• Kyodo


Sunday marks the one-year anniversary of the start of anti-Japanese protests that flared in many parts of China over the ownership of the Senkaku Islands, amid lingering Chinese frustration among the socially vulnerable over widening gaps between the rich and poor.

On Aug. 18, 2012, hundreds of people gathered in the central city of Xian and other places to protest Japan’s arrest of Chinese activists who landed on one of the uninhabited Japan-held islets in the East China Sea. China also claims the chain, which it calls Diaoyu.

The day saw the beginning of a series of such protests, which grew even more violent after the Japanese government purchased a significant part of the Senkakus from a private Saitama owner on Sept. 11, effectively nationalizing the entire chain.

Bilateral relations have remained frosty ever since because the islets, administrated by Japan for more than 100 years before last September’s purchase, have been claimed by China since the 1970s after a U.N. survey indicated there may be potentially rich petroleum reserves in the vicinity.

“I took part in one of the demonstrations because I felt that the Japanese government’s attitude was high-handed,” said a 29-year-old worker in the southern city of Shenzhen, who joined the protests. “I thought that I also need to let out my voice.”

Some of the demonstrations led to arson, looting and vandalism against Japanese factories, stores and restaurants operating in China.

The worker, however, said: “Destructive actions were taken by only some people. The demonstrations were mostly peaceful and staged for patriotic reasons.”

But a 23-year-old man in Shenzhen who did not take part in any of the protests had a different view, saying some people “just wanted to make a lot of noise. I don’t know whether they were really for anti-Japan purposes.”

Shenzhen, near Hong Kong, has received a huge influx of workers from rural areas amid its rapid growth since a special economic zone was set up in 1980.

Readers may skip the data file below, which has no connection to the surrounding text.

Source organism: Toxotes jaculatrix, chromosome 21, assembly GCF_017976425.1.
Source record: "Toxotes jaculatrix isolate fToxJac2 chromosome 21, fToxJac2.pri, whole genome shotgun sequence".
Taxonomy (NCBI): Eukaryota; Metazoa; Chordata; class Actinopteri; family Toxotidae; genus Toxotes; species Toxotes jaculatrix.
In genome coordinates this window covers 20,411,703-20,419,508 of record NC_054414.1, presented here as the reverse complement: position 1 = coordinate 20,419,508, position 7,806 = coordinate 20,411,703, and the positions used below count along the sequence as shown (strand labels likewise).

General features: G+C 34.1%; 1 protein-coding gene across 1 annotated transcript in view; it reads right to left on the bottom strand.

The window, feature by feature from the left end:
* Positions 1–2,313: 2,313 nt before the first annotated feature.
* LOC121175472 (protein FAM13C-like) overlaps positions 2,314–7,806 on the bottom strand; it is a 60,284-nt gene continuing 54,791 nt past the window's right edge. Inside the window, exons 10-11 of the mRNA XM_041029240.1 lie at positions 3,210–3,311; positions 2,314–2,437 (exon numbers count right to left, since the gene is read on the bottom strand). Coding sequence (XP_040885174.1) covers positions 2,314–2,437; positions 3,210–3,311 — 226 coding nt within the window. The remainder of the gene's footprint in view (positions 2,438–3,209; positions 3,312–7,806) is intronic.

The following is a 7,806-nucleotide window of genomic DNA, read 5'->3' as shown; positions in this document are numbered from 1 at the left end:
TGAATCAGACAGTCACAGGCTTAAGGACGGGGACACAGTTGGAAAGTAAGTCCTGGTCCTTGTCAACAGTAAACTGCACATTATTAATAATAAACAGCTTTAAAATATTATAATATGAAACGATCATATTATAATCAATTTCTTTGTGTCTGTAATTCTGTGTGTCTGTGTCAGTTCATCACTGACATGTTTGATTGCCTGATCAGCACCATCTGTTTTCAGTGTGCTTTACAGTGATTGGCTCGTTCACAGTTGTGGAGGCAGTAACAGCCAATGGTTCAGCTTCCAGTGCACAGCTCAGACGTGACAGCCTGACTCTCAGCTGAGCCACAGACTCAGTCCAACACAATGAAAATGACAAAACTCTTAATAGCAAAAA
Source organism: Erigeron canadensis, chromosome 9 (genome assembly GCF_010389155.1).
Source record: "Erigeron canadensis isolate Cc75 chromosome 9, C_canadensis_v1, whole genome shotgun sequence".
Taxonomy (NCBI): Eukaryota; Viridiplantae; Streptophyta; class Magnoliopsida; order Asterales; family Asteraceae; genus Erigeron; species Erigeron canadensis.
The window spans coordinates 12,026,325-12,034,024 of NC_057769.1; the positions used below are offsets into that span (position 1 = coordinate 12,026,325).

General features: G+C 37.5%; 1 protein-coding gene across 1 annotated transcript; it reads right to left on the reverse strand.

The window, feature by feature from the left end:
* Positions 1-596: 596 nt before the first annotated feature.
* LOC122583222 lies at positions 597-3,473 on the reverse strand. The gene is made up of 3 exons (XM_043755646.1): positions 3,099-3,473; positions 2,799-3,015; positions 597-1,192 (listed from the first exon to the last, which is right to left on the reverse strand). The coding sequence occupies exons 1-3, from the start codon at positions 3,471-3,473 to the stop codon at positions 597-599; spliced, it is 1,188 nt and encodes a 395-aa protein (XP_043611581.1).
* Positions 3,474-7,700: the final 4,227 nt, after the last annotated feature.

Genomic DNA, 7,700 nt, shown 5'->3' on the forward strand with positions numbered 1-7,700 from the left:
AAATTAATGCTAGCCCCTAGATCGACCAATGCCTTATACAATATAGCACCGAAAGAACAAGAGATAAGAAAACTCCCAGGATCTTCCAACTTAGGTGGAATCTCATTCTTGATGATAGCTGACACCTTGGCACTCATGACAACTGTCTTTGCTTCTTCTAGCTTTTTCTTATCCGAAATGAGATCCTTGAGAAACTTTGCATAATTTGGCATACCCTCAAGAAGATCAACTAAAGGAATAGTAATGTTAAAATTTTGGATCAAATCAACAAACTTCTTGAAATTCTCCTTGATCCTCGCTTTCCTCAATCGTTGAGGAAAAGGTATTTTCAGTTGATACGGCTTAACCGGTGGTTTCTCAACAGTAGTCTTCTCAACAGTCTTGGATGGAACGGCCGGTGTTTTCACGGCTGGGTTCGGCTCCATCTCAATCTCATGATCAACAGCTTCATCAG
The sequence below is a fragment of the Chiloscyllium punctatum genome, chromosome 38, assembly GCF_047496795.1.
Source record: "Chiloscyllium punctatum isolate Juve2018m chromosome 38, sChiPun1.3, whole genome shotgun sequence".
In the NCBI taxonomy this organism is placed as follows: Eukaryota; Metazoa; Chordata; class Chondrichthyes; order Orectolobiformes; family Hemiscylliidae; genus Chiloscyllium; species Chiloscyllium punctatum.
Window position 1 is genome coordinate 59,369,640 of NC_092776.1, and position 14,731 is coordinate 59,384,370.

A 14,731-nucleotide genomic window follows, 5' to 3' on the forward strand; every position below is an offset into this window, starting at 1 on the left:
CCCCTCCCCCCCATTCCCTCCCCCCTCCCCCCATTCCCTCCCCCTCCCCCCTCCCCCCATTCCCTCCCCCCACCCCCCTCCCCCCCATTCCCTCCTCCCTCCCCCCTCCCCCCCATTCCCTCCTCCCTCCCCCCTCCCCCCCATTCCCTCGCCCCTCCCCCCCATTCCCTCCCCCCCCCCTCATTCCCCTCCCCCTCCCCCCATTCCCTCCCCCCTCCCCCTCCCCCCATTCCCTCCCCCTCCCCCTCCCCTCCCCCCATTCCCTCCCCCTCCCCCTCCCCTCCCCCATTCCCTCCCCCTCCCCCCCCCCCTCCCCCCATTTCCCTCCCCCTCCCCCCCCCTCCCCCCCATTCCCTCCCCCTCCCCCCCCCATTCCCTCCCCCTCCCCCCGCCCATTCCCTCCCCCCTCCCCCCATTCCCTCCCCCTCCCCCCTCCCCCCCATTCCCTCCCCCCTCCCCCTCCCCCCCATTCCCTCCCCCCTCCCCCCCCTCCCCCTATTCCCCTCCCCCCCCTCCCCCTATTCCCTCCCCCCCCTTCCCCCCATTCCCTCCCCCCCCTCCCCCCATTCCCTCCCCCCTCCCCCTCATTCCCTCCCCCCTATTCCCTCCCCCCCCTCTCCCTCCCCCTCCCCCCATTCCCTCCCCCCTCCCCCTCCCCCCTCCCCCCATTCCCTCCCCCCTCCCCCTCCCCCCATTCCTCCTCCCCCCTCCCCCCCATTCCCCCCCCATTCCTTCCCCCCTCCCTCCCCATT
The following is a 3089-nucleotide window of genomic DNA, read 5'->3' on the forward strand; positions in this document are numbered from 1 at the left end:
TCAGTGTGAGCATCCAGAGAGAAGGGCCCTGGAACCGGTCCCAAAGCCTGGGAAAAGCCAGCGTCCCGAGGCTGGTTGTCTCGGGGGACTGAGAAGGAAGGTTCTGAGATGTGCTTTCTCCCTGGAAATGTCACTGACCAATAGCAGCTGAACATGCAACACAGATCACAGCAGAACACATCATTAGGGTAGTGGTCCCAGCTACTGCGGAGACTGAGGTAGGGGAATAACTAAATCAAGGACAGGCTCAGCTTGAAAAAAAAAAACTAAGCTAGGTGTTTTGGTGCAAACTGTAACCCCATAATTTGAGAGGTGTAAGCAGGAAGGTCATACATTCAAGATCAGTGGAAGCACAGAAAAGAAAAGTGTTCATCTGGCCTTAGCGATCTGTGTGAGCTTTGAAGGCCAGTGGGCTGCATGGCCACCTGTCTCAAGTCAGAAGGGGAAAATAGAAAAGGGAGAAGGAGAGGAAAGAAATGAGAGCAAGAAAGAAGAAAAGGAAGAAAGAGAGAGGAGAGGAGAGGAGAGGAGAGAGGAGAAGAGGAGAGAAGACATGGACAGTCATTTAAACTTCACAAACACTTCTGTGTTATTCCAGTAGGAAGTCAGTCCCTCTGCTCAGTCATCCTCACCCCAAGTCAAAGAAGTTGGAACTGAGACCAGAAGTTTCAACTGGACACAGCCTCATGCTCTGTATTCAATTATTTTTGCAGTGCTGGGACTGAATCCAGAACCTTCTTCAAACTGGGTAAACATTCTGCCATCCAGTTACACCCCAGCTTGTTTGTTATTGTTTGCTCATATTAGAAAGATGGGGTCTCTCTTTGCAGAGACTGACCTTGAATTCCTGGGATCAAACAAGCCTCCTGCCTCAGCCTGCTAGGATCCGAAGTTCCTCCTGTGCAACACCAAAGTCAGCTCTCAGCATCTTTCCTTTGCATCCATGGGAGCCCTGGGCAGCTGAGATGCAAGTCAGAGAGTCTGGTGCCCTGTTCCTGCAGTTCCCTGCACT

“The rich are going to get richer, but a person like me who is from a poor farming village just needs to work hard every day,” said a 37-year-old woman who moved to the city more than a decade ago.

It is widely believed the reason behind the demonstrations — which were held largely with the tacit approval of Chinese authorities and developed into the largest of their kind since Tokyo and Beijing normalized diplomatic ties in 1972 — is not necessarily that many of those who jumped on the bandwagon are well aware of the history of the islands or are strongly anti-Japanese.

Rather, they are thought to have participated in the demonstrations to vent their frustration over widening income disparities.

As evidence of this, last year’s protests, which came at a politically sensitive time months ahead of China’s once-in-a-decade leadership change, in some cities turned into movements criticizing such issues as the Communist Party’s one-party rule and corruption in the bureaucracy.

There were no major protests on China’s streets after three ministers in Prime Minister Shinzo Abe’s Cabinet on Thursday visited Tokyo’s Yasukuni Shrine, where convicted and accused Japanese Class-A war criminals are honored along with the nation’s millions of war dead, on the 68th anniversary of Japan’s surrender in World War II.

But that does not assure there will be none in the near future, as Asia’s two biggest economies are still engaged in a bitter dispute over the Senkakus, with ships from both countries playing cat-and-mouse games around them.

“I will, of course, be part of a demonstration if there is one. Young people should stand up for China’s sovereignty,” said a 24-year-old man selling stationery items in Shenzhen.

But a 31-year-old man said, “The real issue here is not whether we want to take part (in anti-Japan protests) but whether the government allows them.”

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